https://makingcircuits.com/blog/how-to-make-a-25-a...

The circuit we built has two functions. The first is to regulate the variable DC voltage input from the motor to a constant 5V DC output used to power the lights. The second is to utilize a voltage divider to reduce the voltage output from the motor to between 0 and 5 volts. This output is then input into the Arduino Uno's analog input port which has a limit of 5V. The Arduino Uno is coded to activate specific lights at a certain voltage. This code is provided below.

The circuit shown in the schematic above is used to distribute the current evenly between 5 linear voltage regulators (lm338). These regulators can not simply be placed in parallel to distribute the load because differences in their internal components causes slightly different outputs from each. The linear regulator which provides the highest output ends up taking the entirety of the load. Utilizing the circuit above stabilizes the outputs and distributes the load evenly. The lights draw a maximum current of around 1.5A configured using the chosen colors (48 blue 2 red). Coding the lights to all be white would create the maximum current drawn (3A). The voltage is regulated down from a maximum of 28V to 5V. This is a 23V difference. 23V x 1.5A = 34.5W of power that must be dissipated as heat. This is why distribution of the load between the regulators is so important to the team. If one regulator was to take all the load, it would exceed its maximum operating temperature.

First, build the circuit on a solder-less breadboard. A rather large capacitor (we used a 2200 uF) will need to be placed across the motor output to decrease its noise. This cleans up the input that the Arduino is receiving and makes the light display more consistent (lights not flashing erratically). However, if you would like to create a seizure producing machine, save $2 and void the capacitor. Next, incorporate the voltage divider circuit. Run a jumper wire from the voltage divider to the Arduino Uno analog input A0. Jumper the Arduino into ground as well. See drawing attached. Further information for wiring the lights can be found at the link below:

https://learn.adafruit.com/12mm-led-pixels/wiring

Step 5: Testing the Circuit

The equipment seen on the lab bench above is useful but not required to test the circuit. However, you will need some way to turn the output shaft of the DC motor. Ideally, we would have just used the bicycle but since it was still in the mail, we had to find an alternative solution. Make sure you reverse the polarity of the motor (ground (black) wire becomes hot and hot (red) wire becomes ground). Once everything is hooked up, adjust the potentiometer in the circuit until you get an output voltage of 5V. Any standard voltmeter can be used for this. The circuit will need to be under a substantial load to properly adjust the voltage output. The Arduino computer software will need to be downloaded to run the code for the micro-controller. The FastLED library will also need to be installed. Once the software is downloaded and you upload the code to the Arduino, go to the serial monitor in the top right corner and you will be able to observe the voltage input that the Arduino Uno is receiving. Make adjustments to condense the circuit down as far as possible if necessary and test again. Ensure all components function properly before moving forward.

Step 6: Solder the Circuit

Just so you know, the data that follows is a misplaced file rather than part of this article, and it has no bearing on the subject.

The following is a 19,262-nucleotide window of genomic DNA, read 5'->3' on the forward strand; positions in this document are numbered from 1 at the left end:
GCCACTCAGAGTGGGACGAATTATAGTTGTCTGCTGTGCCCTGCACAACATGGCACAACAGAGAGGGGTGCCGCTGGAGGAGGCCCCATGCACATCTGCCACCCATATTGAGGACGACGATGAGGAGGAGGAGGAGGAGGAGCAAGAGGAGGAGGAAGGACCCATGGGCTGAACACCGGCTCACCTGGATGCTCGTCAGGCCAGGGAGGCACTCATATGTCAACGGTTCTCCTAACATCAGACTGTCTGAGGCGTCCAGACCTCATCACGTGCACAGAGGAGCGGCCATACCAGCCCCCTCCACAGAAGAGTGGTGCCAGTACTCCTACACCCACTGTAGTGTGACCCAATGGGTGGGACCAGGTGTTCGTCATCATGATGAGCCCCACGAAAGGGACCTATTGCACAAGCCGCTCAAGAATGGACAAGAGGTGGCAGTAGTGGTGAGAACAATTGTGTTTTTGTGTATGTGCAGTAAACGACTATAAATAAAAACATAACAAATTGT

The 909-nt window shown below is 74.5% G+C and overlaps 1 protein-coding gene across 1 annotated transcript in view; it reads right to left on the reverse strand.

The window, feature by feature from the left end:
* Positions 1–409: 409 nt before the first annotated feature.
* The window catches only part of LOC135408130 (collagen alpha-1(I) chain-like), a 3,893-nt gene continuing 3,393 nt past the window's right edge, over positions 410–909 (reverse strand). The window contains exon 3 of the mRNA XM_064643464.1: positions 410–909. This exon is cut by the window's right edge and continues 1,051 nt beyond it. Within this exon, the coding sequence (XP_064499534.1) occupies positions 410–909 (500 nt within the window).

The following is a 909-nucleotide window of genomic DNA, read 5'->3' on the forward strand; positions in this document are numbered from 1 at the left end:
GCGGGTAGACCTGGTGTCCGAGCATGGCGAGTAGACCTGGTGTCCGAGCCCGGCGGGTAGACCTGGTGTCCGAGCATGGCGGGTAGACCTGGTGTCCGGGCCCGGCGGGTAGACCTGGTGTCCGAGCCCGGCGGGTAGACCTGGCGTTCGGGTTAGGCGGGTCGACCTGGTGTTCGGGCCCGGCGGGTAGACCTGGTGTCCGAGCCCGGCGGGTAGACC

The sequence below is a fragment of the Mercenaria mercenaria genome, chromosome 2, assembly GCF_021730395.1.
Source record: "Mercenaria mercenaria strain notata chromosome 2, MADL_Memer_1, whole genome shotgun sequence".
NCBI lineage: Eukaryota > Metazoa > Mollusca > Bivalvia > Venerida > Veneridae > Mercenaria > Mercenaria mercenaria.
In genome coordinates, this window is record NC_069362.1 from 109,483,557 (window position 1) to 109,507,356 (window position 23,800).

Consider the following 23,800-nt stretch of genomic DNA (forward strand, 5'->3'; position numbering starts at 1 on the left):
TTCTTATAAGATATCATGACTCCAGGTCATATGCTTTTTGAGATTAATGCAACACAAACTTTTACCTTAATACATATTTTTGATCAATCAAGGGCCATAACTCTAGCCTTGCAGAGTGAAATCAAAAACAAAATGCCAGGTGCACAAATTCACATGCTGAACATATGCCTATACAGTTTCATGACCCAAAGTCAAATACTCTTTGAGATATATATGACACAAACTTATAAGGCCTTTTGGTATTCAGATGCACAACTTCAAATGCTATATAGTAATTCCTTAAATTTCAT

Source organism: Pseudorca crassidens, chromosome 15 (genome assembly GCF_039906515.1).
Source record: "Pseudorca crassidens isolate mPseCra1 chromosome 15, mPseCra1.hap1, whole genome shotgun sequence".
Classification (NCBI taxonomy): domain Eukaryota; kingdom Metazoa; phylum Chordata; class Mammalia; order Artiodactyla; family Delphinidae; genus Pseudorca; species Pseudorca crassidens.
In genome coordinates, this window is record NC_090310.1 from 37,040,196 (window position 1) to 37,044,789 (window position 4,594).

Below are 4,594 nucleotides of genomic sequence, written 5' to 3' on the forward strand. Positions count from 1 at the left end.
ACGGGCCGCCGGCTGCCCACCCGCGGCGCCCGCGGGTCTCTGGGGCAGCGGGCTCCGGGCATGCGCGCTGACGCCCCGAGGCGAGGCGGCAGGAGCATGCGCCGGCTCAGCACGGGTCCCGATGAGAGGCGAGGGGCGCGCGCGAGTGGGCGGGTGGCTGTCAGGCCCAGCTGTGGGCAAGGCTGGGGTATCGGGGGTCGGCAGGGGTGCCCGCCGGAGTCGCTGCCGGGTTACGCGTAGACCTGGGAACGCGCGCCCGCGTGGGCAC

In the picture above you might notice that there are two circuit boards built. Originally, the team planned to use 10 lm338 linear voltage regulators but after further testing, determined one circuit with 5 was substantial. However, the board we ended up not needing contained the voltage divider, hence it is still utilized.

Out of personal preference, the team decided to jumper the linear regulators to the circuit board. This allowed us to mount them a little more freely and better support the large heat sinks. Solder all the components from your prototype to your new solder board. We used a permaproto board so that the circuit would be an exact replica when moving it over from the solder-less breadboard. Two 5 gang terminal blocks were utilized to create quick disconnects from the motor and the lights.

Step 7: Build the Display Board

The display board was built in a series of steps.

1) The display board consists of a board and a mount. The display is constructed out of thin wood and mounted to a stand that is 57 1/2 in by 5 ft. the stand is supported by a cross-sectional beam extending at a 45 deg. angle from the back leg to the vertical stand. This was constructed using wood and screws. After the completion of the board and the stand, four wheels were drilled in the mount at each respective corner

2) The display of the letters (C-I-T-A-D-E-L) were constructed separately from the display and mount. The letters were first drawn and then cut out of tiles of particle board that were 8 in x 12 in. The letters are all sized to be 10 in tall, with varying widths. The letters were cut with a band-saw for the exteriors and a jigsaw for the interiors of the letters.

3) After the letters were cut they were attached to the board with liquid nail. This ensured the letters being secured to the board. Next, holes were drilled in the letters using a 12' bit. This would make sure the Lights would be displayed.

4) Next, the display was painted white and the letters (C-I-T-A-D-E-L) were painted baby blue. A blue trim was then added to the frame of the board.

5) The letters (T-H-E) were painted onto the board all at a 4 in height with varying widths.

6) The Bulldog at the bottom of the board was painted onto the board using a mixture of acrylic paint. Holes were drilled through the eyes with a 12mm bit to fit the lights.

7) Finally, the lights were placed in the board and the display board was complete.

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    WeTeachThemSTEM

    5 weeks ago

    Thanks for posting this! It looks like a great project for demonstrating energy transfer to students.